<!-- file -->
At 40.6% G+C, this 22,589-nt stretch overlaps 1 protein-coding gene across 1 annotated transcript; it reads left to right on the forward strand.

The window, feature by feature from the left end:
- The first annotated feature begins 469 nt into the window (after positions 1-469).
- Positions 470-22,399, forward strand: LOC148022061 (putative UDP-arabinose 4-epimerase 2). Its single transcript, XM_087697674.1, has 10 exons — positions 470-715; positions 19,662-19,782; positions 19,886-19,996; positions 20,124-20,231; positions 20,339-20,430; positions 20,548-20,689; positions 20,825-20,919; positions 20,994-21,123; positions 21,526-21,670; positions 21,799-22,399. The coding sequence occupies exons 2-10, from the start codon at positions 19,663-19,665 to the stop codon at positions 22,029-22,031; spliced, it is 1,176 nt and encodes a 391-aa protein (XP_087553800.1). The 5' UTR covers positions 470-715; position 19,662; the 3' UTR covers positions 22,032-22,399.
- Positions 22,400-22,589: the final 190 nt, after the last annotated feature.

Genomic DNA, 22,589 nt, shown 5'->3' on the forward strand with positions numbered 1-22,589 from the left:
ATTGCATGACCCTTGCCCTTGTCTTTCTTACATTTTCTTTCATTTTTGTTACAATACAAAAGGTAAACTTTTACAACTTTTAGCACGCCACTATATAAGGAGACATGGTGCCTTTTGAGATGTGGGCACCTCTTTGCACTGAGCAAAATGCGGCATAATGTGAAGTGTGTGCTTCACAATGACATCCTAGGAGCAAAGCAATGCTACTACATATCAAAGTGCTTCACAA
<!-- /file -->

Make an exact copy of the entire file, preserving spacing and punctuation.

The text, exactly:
At 40.6% G+C, this 22,589-nt stretch overlaps 1 protein-coding gene across 1 annotated transcript; it reads left to right on the forward strand.

The window, feature by feature from the left end:
- The first annotated feature begins 469 nt into the window (after positions 1-469).
- Positions 470-22,399, forward strand: LOC148022061 (putative UDP-arabinose 4-epimerase 2). Its single transcript, XM_087697674.1, has 10 exons — positions 470-715; positions 19,662-19,782; positions 19,886-19,996; positions 20,124-20,231; positions 20,339-20,430; positions 20,548-20,689; positions 20,825-20,919; positions 20,994-21,123; positions 21,526-21,670; positions 21,799-22,399. The coding sequence occupies exons 2-10, from the start codon at positions 19,663-19,665 to the stop codon at positions 22,029-22,031; spliced, it is 1,176 nt and encodes a 391-aa protein (XP_087553800.1). The 5' UTR covers positions 470-715; position 19,662; the 3' UTR covers positions 22,032-22,399.
- Positions 22,400-22,589: the final 190 nt, after the last annotated feature.

Genomic DNA, 22,589 nt, shown 5'->3' on the forward strand with positions numbered 1-22,589 from the left:
ATTGCATGACCCTTGCCCTTGTCTTTCTTACATTTTCTTTCATTTTTGTTACAATACAAAAGGTAAACTTTTACAACTTTTAGCACGCCACTATATAAGGAGACATGGTGCCTTTTGAGATGTGGGCACCTCTTTGCACTGAGCAAAATGCGGCATAATGTGAAGTGTGTGCTTCACAATGACATCCTAGGAGCAAAGCAATGCTACTACATATCAAAGTGCTTCACAA